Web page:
Is it time to grow thyme? Lame joke, we know, but when it comes to thyme, did you know there are numerous different thyme varieties each with its own distinct flavor and growing guide? There are actually over 300 thyme varieties and they all belong to the mint family. So how do you know which thyme is best to grow in your garden? Read our thyme guide below to find out!

Thyme Varieties

varieties of thyme

Source: Mountainvalleygrowers

Because there are so many varieties of thyme, there's really no shortage of different flavors and fragrances, but what's really great is that there is a thyme variety for every climate! So whether you live in a tropical climate, or a cold climate, there's a thyme for everything!

Most thyme varieties are hardy in USDA hardiness zones 5 through 9, and they don't like hot, humid summer or overly wet conditions. Most varieties also prefer full sun and very well drained soil. But not to worry, if those conditions don't pertain to your area, there's sure to be a thyme that's specific for your zone!

All varieties of thyme are easily propagated vita cuttings, division and seed.

Common Thyme: yellow and variegated  foliage. Perfect for cooking.

Lemon Thyme: golden and silver foliage. Perfect for cooking.

Woolly Thyme: grey in color. Great for rock gardens and ground cover. 

Creeping Thyme: colorful flowers that grow only 2 inches in height, also called mother-of-thymes. There are also “pink” creeping thyme varieties which produce beautiful pale pink flowers.

Wild Thyme: also provides colorful flowers.

Elfin Thyme: creeping variety with fragrant leaves. Perfect for rock gardens and ground cover.

All of the above thyme varieties are great to grow either in containers or directly outdoors. Most of them have beautiful light green leaves and dark green leaves. Another reason to grow thyme is that they attract bees and butterflies. Learn more about plants that attract butterflies in this article!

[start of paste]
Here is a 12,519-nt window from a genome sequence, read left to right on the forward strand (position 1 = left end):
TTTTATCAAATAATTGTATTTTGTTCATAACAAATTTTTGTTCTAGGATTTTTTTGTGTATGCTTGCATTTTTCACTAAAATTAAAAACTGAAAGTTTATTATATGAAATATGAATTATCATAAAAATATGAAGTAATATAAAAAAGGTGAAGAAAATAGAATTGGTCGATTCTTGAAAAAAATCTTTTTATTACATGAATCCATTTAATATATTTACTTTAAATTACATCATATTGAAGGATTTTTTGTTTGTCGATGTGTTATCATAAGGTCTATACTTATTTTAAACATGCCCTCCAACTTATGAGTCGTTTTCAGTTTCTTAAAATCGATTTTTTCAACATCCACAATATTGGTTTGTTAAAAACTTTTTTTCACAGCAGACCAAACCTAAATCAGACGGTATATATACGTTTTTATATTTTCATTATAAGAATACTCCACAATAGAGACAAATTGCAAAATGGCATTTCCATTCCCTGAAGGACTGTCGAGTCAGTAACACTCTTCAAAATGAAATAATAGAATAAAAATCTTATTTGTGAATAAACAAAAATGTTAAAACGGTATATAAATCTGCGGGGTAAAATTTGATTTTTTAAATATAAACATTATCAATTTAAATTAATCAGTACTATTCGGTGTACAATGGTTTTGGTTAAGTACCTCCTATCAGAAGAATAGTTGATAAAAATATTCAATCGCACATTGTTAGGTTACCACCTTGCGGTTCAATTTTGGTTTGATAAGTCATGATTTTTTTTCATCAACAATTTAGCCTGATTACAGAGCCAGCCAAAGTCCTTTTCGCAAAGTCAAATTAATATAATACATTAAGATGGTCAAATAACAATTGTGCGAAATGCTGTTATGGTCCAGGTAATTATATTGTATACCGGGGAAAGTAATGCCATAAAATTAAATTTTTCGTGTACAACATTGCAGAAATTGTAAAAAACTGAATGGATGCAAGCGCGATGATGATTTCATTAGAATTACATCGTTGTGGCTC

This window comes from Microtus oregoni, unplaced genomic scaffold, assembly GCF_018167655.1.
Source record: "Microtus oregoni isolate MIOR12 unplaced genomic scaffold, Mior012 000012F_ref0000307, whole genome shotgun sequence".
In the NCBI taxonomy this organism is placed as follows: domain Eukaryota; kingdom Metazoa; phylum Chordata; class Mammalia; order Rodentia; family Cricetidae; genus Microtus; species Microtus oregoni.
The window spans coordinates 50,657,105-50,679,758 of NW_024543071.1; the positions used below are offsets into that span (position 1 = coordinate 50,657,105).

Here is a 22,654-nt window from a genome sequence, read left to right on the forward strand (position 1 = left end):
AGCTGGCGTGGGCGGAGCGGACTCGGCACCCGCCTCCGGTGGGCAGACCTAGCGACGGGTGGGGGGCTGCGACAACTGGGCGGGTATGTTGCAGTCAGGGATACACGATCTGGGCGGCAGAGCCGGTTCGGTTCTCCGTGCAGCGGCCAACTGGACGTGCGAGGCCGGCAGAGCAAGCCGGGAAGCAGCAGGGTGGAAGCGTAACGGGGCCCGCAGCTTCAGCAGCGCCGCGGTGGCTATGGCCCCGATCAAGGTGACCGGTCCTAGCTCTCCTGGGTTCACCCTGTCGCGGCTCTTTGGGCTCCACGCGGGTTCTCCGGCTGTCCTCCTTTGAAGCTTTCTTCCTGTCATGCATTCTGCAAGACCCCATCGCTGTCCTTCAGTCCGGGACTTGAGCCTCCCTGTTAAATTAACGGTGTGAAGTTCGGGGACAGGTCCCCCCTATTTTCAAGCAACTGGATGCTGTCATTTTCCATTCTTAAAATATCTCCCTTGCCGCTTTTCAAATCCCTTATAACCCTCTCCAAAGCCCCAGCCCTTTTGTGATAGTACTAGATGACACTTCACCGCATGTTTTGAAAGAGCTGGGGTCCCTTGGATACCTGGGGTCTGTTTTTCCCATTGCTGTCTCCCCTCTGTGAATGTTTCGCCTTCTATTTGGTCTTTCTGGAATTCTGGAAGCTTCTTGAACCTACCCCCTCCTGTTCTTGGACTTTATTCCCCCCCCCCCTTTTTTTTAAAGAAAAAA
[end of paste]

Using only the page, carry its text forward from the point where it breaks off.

And of course, there are hundreds of other varieties of thyme, but the ones above are the most popular. Check your local nursery for which thyme you should grow in your own climate!

How to Grow Thyme:

  • Most gardeners will not grow thyme from seeds as the germination can be slow and uneven.
  • It’s best to purchase the plant or use some cuttings from another thyme plant.
  • Plant the cuttings or seeds indoors 6-10 weeks before the last spring frost to get a head start.
  • Be sure to choose a pot with good drainage.
  • 2-3 weeks before the last spring frost, plant the seeds/cuttings in well drained soil about 9 inches apart.
  • Thyme plants should grow about 6-12 inches in height.
  • You can plant thyme alongside tomatoes and cabbage.

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Thyme Varieties
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